Domaine de la Romanée Conti - Assortment, 2011

  Domaine de la Romanée-Conti

Contains Sulphites.

About Domaine de la Romanée-Conti

One of the great Burgundian Domaines, based in Vosne-Romanée, owned jointly by the de Villaine and Leroy families, producing Grand Cru wines only: Le Montrachet, the monopoles Romanée-Conti and La Tâche, Richebourg, Romanée-St-Vivant, Échézeaux, and Grands Échézeaux. Its jewel in the crown, La Romanée-Conti, was identified as far back as the early 16th century by the monks of St-Vivant and was later sold as a vineyard called Le Cros de Cloux. By the 17th century it was known as La Romanée and stayed in the same family for four generations until it was sold to the Prince de Conti in 1760. It later became known as La Romanée-Conti but after it had been taken from the Prince during the revolution and sold on in 1794. By 1911 the de Villaine family had become heirs to this great vineyard, after which they name the Domaine. Romanée-Conti was bought by a Julien Ouvard in 1819 and sold by his heirs to Jacques-Marie Duvault-Blochet 50 years later. Duvault-Blochet's eventual heirs were the de Villaine family. In 1911, Edmond Guidon de Villaine became director of what was now known as the Domaine de la Romanée-Conti, a half share was subsequently sold to friend Henri Leroy in 1942, who provided the finance to help further establish the estate as one of Burgundy’s great domaines. His negociant business, Société Leroy, was granted the distribution rights to the wines. In 1975, Henri’s daughter Lalou-Bize Leroy and Henri de Villaine's son, Aubert, were appointed co-directors of this most famous estate, each representing the interests of their respective families. In 1988 Lalou set up her own estate, Domaine Leroy, and in 1993 left Domaine de la Romanée-Conti as co-director.

Appellation: Bourgogne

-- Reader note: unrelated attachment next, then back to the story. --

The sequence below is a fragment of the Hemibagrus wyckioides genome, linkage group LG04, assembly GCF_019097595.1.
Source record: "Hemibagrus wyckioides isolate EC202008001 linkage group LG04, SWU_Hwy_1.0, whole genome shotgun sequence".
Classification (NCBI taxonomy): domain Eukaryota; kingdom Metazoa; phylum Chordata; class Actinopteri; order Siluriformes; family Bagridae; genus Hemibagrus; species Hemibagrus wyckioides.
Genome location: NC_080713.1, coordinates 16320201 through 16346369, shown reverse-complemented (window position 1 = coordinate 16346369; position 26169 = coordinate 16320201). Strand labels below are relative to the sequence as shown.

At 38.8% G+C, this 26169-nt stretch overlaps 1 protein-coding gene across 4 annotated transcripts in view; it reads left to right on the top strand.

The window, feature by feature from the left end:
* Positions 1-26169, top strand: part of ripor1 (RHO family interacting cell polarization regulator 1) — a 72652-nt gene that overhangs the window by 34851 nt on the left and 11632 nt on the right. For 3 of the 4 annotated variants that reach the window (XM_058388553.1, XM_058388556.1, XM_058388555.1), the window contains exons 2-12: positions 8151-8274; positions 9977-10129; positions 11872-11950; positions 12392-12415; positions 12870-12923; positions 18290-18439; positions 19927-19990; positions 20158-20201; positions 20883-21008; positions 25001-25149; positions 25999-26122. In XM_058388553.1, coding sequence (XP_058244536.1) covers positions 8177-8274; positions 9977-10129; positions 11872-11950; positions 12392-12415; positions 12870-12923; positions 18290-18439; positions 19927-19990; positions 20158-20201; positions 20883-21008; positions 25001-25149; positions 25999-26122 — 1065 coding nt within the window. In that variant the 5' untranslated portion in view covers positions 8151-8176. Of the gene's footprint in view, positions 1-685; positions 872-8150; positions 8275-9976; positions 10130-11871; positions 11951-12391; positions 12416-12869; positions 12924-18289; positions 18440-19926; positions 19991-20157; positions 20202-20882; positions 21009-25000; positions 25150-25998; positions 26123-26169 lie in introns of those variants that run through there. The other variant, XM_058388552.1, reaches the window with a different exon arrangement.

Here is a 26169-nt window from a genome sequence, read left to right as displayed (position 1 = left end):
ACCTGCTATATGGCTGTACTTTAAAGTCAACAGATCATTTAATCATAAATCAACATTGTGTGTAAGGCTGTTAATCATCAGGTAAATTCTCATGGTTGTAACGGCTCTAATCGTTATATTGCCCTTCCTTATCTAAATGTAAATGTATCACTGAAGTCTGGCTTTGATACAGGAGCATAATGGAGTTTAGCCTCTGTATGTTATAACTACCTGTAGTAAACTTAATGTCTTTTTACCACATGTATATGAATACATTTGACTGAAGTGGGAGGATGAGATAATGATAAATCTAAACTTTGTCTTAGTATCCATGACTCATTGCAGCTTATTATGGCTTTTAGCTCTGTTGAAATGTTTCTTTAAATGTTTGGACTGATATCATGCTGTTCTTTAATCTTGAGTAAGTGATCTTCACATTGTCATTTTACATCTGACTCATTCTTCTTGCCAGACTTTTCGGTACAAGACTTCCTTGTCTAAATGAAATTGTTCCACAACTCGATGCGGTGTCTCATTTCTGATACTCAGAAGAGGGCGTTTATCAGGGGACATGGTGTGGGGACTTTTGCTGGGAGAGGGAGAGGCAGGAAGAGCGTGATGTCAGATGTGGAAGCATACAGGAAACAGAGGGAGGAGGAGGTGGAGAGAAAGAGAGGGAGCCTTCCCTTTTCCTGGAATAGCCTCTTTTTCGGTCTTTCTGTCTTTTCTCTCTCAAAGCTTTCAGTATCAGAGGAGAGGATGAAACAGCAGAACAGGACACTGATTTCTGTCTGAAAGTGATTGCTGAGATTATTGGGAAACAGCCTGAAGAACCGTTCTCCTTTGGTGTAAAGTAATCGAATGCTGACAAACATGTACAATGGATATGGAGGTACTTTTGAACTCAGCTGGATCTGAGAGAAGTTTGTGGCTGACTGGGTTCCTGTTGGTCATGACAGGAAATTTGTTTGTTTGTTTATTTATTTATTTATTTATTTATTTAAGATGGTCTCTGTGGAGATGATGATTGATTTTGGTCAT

Bourgogne or Burgundy is a wide-ranging generic appellation in eastern France that has been planted with the vine at least since Roman times, the earliest archaeological evidence coming from 2nd Century A.D. The region, now spanning up to 28,000 hectares, owes a lot to the work of Cistercian Monks in the 11th and 12th Centuries, particularly in the Côte d'Or, who were responsible for identifying some of the finest vineyard plots still in existence today. The appellation is large, stretching between the cities of Auxerre in the North and Lyon in the south and includes Chablis, the Côte d'Or (from where hail some of the world's finest examples of Chardonnay and Pinot Noir), the Chalonnais, Maconnais and Beaujolais. Chardonnay is the main white grape planted, though there is still a fair amount of Aligote to be found if an ever decreasing amount, as well as tiny proportions of Pinot Blanc and Pinot Beurrot. For quality reds Pinot Noir is the dominant grape and the only permitted variety for the "Bourgogne Rouge" appellation controlee, there are plantings of Gamay too, though, which can be blended with a minimum one third Pinot Noir to make "Bourgogne Passetoutgrain." There is also the rarely seen Bourgogne Grand Ordinaire, which may include the Pinot Noir, Gamay, César, and Tressot varieties. This appellation also exists for whites, allowing a blend of Chardonnay, Aligoté and Melon de Bourgogne. Being such a big area style can vary enormously: From the steely, minerally white Bourgognes near Chablis to the rounder, more buttery offerings in the Maconnais. Very fine and extremely good value examples of red and white Bourgognes are made by many of the high quality estates in the Côte d'Or, the designated "Bourgogne" vineyards here being on the flatter less well-drained terrain the other side of the RN74 road to the villages and 1er Cru appellations. Some Bourgogne Rosé can also made be made but this is a tiny fraction of the red and white wine production.